Video analytics and digital technology crucial for a strong safety culture in industry

From 2010 to 2020, the number of accidents at industrial plants and energy facilities in Russia decreased by 64.2%, from 355 to 127. At the same time, the number of fatalities decreased by 59.1%, from 367 to 150 incidents. This happened because companies began to use digital technology to detect faults and prevent emergencies. Video analytics is the best solution for increasing the industrial safety level.


The high level of injuries at industrial facilities and frequent equipment downtime due to breakdowns have a negative impact not only the company’s profit, but also on its image. Over the past decade, the general approach to industrial safety has changed significantly: businesses have realized that most usual methods of protecting their personnel (such as regular instruction or fines for non-compliance with safety precautions) and production equipment (routine checks, regular inspections by every shift) are costly and insufficiently effective. On average, the cost of industrial equipment downtime due to accidents varies from 200,000 rubles to 500,000 rubles (in case of emergency repairs) per hour. Video analytics and machine vision allow minimizing these losses and increasing the level of safety through timely notification of possible faults in the work of people or equipment.

Video analytics also helps solve another problem. It relieves employees from routine video analysis. A person cannot view more than 1% of the amount of footage that machine vision systems can process. As a result, a fully automated video analytics system helps detect up to 100% of accidents.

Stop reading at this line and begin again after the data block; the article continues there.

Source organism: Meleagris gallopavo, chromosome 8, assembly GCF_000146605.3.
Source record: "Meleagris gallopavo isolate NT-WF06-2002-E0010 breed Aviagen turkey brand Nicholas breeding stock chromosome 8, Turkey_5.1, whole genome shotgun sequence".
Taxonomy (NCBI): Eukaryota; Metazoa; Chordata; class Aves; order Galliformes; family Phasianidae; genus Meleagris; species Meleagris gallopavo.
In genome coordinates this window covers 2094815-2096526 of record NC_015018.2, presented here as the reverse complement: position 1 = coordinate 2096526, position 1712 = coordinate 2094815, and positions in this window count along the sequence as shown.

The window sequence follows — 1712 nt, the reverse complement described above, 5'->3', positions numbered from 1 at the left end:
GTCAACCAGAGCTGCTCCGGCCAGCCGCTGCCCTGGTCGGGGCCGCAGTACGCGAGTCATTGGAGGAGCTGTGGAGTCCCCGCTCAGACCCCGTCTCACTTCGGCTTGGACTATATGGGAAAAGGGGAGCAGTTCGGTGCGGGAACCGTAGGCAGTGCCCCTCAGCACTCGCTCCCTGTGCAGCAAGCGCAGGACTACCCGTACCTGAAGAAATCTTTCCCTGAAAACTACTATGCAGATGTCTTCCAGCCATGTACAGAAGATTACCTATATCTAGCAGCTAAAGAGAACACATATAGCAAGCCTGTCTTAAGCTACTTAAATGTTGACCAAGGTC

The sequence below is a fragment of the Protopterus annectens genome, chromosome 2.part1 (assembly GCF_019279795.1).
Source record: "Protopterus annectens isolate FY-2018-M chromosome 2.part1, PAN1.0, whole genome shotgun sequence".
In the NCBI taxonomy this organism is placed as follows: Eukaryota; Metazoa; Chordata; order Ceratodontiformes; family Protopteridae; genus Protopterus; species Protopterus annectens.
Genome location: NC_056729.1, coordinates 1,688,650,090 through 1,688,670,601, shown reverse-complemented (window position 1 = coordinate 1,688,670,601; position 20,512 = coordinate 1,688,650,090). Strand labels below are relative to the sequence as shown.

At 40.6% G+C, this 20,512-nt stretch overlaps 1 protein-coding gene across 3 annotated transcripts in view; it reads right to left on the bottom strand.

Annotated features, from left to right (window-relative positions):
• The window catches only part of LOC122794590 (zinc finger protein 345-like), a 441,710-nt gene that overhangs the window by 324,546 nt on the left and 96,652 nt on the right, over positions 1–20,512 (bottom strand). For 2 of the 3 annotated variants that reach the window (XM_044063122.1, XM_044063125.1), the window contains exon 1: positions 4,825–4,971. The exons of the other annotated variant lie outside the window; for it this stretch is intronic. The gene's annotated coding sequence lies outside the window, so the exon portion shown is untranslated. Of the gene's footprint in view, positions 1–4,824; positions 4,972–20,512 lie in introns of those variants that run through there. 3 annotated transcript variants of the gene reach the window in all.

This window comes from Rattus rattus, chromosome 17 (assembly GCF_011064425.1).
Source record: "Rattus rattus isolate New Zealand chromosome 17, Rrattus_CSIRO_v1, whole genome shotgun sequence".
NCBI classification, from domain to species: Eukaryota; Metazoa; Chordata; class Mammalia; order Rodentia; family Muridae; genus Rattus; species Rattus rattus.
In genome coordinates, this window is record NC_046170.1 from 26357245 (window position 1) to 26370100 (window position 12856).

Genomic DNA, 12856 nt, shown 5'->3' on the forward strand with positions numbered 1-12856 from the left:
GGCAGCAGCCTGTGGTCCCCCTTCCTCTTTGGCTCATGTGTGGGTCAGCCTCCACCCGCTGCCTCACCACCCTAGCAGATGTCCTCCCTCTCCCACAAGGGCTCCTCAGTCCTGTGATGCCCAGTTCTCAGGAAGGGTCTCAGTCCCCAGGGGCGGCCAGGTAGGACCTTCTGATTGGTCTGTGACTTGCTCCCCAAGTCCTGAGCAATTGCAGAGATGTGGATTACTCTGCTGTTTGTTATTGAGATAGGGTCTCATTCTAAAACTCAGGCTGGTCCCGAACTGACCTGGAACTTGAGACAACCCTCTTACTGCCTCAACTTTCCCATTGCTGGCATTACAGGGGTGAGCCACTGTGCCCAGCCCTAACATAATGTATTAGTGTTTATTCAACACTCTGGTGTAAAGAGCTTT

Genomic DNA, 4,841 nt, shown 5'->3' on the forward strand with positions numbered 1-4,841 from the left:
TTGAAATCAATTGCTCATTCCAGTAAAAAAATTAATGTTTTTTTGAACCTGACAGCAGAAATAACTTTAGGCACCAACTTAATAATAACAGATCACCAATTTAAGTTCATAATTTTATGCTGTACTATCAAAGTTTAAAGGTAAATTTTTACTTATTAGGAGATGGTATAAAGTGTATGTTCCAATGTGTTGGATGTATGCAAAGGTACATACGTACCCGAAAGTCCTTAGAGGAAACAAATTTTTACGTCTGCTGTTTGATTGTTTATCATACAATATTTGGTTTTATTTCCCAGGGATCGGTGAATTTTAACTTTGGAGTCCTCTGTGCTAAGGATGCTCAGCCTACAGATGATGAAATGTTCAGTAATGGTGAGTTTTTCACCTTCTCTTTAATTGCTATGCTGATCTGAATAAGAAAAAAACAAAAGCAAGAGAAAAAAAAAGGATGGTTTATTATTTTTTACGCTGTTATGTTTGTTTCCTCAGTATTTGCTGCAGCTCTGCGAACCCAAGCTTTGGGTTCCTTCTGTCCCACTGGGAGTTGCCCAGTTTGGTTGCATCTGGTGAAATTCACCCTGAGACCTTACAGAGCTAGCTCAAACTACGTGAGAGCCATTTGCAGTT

In addition to video analytics, companies are introducing systems for automatic condition monitoring and diagnostics of equipment. These systems perform round-the-clock monitoring to identify risks of equipment malfunctions, reducing the cost of repairs and increasing overall profitability. The Internet of things (IoT) has also upped the level of industrial safety, as IoT-based digital solutions help reduce occupational injuries.

Modern companies even provide their employees with individual wearable devices such as health monitors to keep track of their physical condition and location online.

In combination with video analytics, this technology tracks the movement of specialists, especially in hazardous areas, the use of personal protective equipment, and records violations of safety rules. The system does not just ensure compliance with standards; it can actually help people survive in an emergency by offering them an algorithm of actions, warning them about approaching a dangerous object or reminding them to take a break. In the event of an emergency or injury, the device will instantly alert an operator, which will speed up first aid.

From our experience, using a video analytics system and wearable devices reduces the number of equipment faults and safety rule-breaking incidents by 90%.

The past ten years’ trends suggest the demand for digital solutions in Russian industry will grow several times by 2030, and the market of such technologies used at industrial facilities will increase by 20.6% every year. Products enabled by artificial intelligence, machine vision, blockchain, digital prototyping, as well as industrial robots that can replace a person in dangerous working conditions will become widely popular. Russia’s oil, chemical, metals and mining industries, as well as fuel and energy will account for a huge share of industrial safety technologies. These industries usually show the highest level of occupational injuries; IoT and machine vision technologies minimize these risks.

This means cooperation between industrial enterprises and IT developers is creating a new working environment where digital technologies make the work of each employee safer and more comfortable.

By Vasily Dolgov, Head of Video Analytics and Machine Vision Systems Development at SATEL

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